The Journal recently reported on some of the racial issues with which Wake Forest University has been dealing (“Racial and social issues persist at Wake Forest University,” Dec. 8). Part of the story quoted from the racist threats of violence emailed to Wake Forest faculty and staff in September of this year. The anonymous author of those vitriolic and despicable emails asked how many Wake Forest students “can quote Socrates” and “have a classical education.”
We, two members of the Classics faculty at Wake Forest, condemn and repudiate the emails, the hate speech they contain, their vile and prejudicial disparagement of non-white students — and their misuse of Classics and of the ancient world.
Being able to quote Socrates (or, rather, to quote Plato’s or Xenophon’s versions of Socrates, since the man himself left behind no texts) does not automatically make someone better or smarter or more fit for American citizenship. And it’s not what Classics is about. Classicists strive not to quote or name-drop but to understand things in context: what that quote actually mean inside the text it’s been plucked from, how it interacts with other ideas and historical trends and social dynamics of the time, what relationship it has to power and inequity in ancient cultures and so on.
When the author of these emails writes, “We need to stop all diversity programs and restore what made the West the greatest force for true progress in the history of the world,” they are purveying a false construct of “western civilization,” a modern myth with no basis in the history of the ancient Mediterranean world, devised by white Europeans to justify their enslavement and colonization of the rest of the planet. The Greeks and Romans weren’t white; the Greek and Roman worlds were remarkably diverse and Greek and Roman conceptions of race were very different from ours and not based on skin color.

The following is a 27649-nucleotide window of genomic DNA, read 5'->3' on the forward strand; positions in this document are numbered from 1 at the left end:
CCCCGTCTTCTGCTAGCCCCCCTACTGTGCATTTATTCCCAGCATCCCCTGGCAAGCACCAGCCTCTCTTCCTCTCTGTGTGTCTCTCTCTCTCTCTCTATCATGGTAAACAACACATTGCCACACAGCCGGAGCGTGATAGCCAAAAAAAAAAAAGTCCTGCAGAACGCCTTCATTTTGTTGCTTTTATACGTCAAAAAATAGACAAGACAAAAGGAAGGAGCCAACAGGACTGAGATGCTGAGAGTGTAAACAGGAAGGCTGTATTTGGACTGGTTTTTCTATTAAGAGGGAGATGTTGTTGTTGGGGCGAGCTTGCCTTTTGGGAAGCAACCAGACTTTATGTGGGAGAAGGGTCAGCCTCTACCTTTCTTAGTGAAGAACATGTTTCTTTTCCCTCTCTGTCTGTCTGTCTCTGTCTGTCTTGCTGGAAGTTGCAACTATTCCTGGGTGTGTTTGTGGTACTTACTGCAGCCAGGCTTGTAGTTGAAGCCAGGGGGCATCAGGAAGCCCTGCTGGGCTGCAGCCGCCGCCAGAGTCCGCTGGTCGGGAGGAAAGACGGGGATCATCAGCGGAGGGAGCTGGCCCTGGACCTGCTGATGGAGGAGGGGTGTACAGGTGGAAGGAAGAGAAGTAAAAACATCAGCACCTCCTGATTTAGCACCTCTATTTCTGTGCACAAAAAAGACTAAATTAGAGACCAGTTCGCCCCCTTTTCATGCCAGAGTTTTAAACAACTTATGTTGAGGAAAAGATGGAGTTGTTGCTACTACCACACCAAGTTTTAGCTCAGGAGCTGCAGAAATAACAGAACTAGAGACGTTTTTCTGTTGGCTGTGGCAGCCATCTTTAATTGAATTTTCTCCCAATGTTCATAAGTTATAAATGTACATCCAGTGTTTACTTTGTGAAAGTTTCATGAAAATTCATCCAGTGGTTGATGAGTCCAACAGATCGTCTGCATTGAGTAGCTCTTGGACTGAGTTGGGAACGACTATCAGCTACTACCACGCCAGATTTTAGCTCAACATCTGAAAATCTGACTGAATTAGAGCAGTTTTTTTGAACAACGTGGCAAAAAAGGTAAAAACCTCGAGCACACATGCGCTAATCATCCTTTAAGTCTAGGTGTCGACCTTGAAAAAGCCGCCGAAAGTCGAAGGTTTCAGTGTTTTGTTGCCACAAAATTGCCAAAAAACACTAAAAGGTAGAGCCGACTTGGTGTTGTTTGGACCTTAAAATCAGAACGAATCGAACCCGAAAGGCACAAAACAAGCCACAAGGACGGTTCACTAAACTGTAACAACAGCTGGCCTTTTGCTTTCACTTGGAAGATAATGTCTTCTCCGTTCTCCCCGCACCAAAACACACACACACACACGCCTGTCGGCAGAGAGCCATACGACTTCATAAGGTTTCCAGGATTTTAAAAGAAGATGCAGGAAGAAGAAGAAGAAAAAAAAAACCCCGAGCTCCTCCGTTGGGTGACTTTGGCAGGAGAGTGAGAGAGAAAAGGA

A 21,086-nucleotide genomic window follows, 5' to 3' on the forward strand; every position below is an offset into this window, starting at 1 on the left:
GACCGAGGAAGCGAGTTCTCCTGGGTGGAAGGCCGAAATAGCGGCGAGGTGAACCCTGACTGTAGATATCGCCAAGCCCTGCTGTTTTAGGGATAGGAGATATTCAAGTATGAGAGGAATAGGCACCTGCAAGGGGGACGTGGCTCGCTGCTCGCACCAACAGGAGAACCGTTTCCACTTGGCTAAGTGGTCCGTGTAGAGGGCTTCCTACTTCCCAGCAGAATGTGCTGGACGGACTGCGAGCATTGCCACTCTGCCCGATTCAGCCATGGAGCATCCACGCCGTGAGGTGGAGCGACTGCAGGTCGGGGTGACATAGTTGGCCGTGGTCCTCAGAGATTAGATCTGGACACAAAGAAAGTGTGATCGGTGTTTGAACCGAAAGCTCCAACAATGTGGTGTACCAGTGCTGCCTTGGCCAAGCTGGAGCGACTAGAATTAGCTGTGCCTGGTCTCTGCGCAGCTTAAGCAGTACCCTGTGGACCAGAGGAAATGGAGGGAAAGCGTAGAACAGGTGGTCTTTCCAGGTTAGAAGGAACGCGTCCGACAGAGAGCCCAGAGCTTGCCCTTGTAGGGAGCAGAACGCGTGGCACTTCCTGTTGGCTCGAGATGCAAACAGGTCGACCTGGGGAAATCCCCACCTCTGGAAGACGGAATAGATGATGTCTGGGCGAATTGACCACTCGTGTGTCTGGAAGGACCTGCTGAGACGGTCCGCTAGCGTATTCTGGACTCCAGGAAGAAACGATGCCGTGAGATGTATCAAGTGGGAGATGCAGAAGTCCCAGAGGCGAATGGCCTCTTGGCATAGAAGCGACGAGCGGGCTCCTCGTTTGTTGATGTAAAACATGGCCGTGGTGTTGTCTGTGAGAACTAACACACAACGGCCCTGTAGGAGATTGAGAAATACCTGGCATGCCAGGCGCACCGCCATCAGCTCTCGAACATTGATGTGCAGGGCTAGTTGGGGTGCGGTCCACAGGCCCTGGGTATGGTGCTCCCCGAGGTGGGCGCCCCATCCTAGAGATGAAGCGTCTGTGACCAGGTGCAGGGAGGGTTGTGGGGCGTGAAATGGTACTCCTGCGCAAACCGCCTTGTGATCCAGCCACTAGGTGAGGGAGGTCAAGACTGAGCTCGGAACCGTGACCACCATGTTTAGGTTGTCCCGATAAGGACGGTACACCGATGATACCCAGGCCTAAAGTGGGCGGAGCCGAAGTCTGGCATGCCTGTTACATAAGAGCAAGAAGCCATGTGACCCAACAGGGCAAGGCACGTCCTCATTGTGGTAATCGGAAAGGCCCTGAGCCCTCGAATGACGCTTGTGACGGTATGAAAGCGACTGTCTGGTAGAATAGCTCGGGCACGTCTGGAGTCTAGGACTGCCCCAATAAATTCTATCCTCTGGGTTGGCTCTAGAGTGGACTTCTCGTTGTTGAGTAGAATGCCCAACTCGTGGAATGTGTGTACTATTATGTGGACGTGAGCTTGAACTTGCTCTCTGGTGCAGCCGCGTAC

Unfortunately, these emails aren’t alone in misusing Graeco-Roman antiquity to advance hateful, revanchist ideology. The American Identity Movement, formerly known as Identity Evropa, uses decontextualized, whitened classical statues on its posters. Misogynists on the internet appeal to ancient Greek and Roman myth, philosophy and literature to justify their sexist attitudes. And members of the alt-right viciously harass scholars who push back against racist and sexist distortions of the past.
But Classicists aren’t yielding in the face of these abuses. Pharos documents and refutes extremist exploitations of the Greek and Roman pasts. Professional organizations including Eos Africana, the Multiculturalism, Race & Ethnicity in Classics Consortium, the Classics and Social Justice group, the Mountaintop Coalition and the Women’s Classical Caucus are advocating for a more honest, less whitewashed version of Classics.
Here in Winston-Salem, we have organized a year-long series at Wake Forest University called “Classics Beyond Whiteness” that centers the voices and perspectives of scholars, authors and artists of color and their invaluable contributions to the field throughout its long, troubled history.
As part of the series, local artist Leo Rucker is creating portraits of Black Classicists from North Carolina whose scholarly and pedagogical contributions to the field have gone unrecognized. Thanks to the original research of Michele Valerie Ronnick, whose photo exhibition “14 Black Classicists” will be hosted by Z. Smith Reynolds Special Collections in the spring semester, these North Carolina scholars will be immortalized in paint for the first time: Helen Maria Chesnutt, author of the first Latin textbook published by an African-American woman; Charlotte Hawkins Brown, who transformed a one-room schoolhouse into a junior college despite white supremacist opposition in the state government; and Wiley Lane, the first black professor of Greek at Howard University.
These portraits will be displayed permanently in the Department of Classics at Wake Forest University, and students of color will see themselves represented, perhaps for the first time, as an essential part of the field’s history.
The legacy of the ancient Greek and Roman worlds should belong to everyone, and we welcome everyone to study Classics. But we also reject forcefully the notion that the study of Classics somehow makes one race better, more valuable or more educated than other people. And we hope that those who have been excluded and erased from the discipline’s history will feel welcome — if they so choose — to be a part of its future.